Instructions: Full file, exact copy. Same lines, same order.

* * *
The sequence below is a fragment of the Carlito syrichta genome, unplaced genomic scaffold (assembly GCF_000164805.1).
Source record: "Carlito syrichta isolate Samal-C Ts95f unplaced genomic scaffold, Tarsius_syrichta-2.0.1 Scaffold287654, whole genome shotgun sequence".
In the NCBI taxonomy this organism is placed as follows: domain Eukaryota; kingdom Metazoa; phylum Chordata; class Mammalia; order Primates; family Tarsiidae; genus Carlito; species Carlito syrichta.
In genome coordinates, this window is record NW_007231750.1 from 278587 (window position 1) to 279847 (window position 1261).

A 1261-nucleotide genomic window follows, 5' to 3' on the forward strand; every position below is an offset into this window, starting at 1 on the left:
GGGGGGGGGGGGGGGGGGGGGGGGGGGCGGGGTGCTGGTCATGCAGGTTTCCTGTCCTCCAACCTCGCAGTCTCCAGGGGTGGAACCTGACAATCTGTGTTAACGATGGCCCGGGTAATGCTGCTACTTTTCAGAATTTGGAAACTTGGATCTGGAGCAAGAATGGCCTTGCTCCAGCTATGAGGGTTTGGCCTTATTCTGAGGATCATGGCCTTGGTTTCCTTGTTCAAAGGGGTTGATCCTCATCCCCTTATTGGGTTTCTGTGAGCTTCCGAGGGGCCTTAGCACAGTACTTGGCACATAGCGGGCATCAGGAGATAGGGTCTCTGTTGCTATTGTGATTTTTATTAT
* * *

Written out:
The sequence below is a fragment of the Carlito syrichta genome, unplaced genomic scaffold (assembly GCF_000164805.1).
Source record: "Carlito syrichta isolate Samal-C Ts95f unplaced genomic scaffold, Tarsius_syrichta-2.0.1 Scaffold287654, whole genome shotgun sequence".
In the NCBI taxonomy this organism is placed as follows: domain Eukaryota; kingdom Metazoa; phylum Chordata; class Mammalia; order Primates; family Tarsiidae; genus Carlito; species Carlito syrichta.
In genome coordinates, this window is record NW_007231750.1 from 278587 (window position 1) to 279847 (window position 1261).

A 1261-nucleotide genomic window follows, 5' to 3' on the forward strand; every position below is an offset into this window, starting at 1 on the left:
GGGGGGGGGGGGGGGGGGGGGGGGGGGCGGGGTGCTGGTCATGCAGGTTTCCTGTCCTCCAACCTCGCAGTCTCCAGGGGTGGAACCTGACAATCTGTGTTAACGATGGCCCGGGTAATGCTGCTACTTTTCAGAATTTGGAAACTTGGATCTGGAGCAAGAATGGCCTTGCTCCAGCTATGAGGGTTTGGCCTTATTCTGAGGATCATGGCCTTGGTTTCCTTGTTCAAAGGGGTTGATCCTCATCCCCTTATTGGGTTTCTGTGAGCTTCCGAGGGGCCTTAGCACAGTACTTGGCACATAGCGGGCATCAGGAGATAGGGTCTCTGTTGCTATTGTGATTTTTATTAT